Home Google Acquires GrandCentral – Game on Skype!

Google Acquires GrandCentral – Game on Skype!

Google’s 2007 acquisition spree has continued, with the acquisition of GrandCentral – a service that lets users integrate all of their existing phone numbers and voice mailboxes into one account, which can be accessed from the web. Interestingly, Google says they bought GrandCentral because it fits well with their other services that “enhance the collaborative exchange of information between our users.” In other words, this is yet another Web Office play from Google.

In today’s increasingly virtual and fragmented workforce, a service such as GrandCentral is an ideal complement to other Web Office tools such as GTalk, Gmail and Docs&Spreadsheets. As Josh Catone wrote in his post Rolling Your Own Online Office, the key to a successful distributed team is communication. And GrandCentral is a service that makes telephone communication much easier and gives more control to the user – e.g. you can set rules as to what calls you accept and when, and even hear why someone is calling before taking the call.

I think this will also ruffle some feathers at Skype/eBay. I use Skype a lot – and I have a Skype-In San Francisco phone number, because even though I live in New Zealand the center of my work existence is Silicon Valley (and 50% of R/WW readers come from the US, compared to just 0.8% from my home country). Skype-In is a handy service, although the call quality tends to be poor. But GrandCentral appears to offer a lot of compelling features, which may in time make my Skype-In number redundant.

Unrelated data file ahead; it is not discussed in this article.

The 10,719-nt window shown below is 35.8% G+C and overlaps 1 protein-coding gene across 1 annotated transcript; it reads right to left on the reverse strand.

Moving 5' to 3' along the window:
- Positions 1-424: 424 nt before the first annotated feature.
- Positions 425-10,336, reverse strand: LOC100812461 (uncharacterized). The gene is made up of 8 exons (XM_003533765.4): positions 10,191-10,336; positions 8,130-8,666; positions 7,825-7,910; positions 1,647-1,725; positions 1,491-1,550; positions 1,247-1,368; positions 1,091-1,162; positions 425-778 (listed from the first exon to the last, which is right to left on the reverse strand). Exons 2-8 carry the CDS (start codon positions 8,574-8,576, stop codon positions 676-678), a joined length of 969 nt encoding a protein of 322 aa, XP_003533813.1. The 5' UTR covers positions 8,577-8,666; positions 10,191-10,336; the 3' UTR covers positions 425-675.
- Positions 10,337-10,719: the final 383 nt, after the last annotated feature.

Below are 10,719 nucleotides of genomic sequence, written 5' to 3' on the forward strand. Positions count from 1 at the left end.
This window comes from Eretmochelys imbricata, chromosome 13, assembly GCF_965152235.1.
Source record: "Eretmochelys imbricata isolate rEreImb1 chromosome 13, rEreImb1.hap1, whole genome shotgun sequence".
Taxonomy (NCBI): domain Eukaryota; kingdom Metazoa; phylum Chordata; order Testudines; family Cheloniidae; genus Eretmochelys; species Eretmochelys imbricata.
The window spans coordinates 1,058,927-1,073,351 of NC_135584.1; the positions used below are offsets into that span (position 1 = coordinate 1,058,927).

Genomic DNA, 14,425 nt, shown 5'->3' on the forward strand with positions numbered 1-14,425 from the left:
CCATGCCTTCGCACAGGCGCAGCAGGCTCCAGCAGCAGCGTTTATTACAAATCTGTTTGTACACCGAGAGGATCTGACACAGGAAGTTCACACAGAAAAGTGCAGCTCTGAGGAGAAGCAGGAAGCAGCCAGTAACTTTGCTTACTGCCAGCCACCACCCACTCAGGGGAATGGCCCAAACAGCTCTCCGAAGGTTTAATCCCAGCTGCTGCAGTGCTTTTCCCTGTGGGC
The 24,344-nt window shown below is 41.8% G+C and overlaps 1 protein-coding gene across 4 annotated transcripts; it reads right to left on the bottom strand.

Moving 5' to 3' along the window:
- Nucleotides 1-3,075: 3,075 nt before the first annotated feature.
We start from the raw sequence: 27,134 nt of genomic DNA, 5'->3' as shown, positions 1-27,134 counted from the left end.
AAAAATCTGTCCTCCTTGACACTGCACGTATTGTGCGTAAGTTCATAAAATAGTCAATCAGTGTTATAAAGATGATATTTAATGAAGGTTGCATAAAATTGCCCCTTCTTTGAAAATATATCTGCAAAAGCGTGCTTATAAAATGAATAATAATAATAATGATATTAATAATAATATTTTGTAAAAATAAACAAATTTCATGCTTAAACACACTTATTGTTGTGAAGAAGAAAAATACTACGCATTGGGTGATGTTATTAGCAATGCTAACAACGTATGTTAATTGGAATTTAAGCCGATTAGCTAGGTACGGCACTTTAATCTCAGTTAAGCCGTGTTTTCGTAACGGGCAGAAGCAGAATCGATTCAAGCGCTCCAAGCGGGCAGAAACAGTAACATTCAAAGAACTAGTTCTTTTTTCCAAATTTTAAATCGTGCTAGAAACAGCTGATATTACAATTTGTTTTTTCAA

Unfortunately, right now the GrandCentral service is restricted to those who have a U.S. telephone number and also the service isn’t accepting new users at this time. However you can “reserve” a number by submitting your name and email address. I can’t wait to try it out. Game on Skype! This is the sort of functionality we’ll expect in online telephony services from now on, so Skype needs to step up to the plate and compete with GrandCentral on features.

What’s more, once again Google has positioned itself at the leading edge of innovation in an emerging Web Office market segment. They did it with wikis (JotSpot), online word processing (Writely), email (Gmail), RSS (Feedburner) and perhaps with presentation software too.

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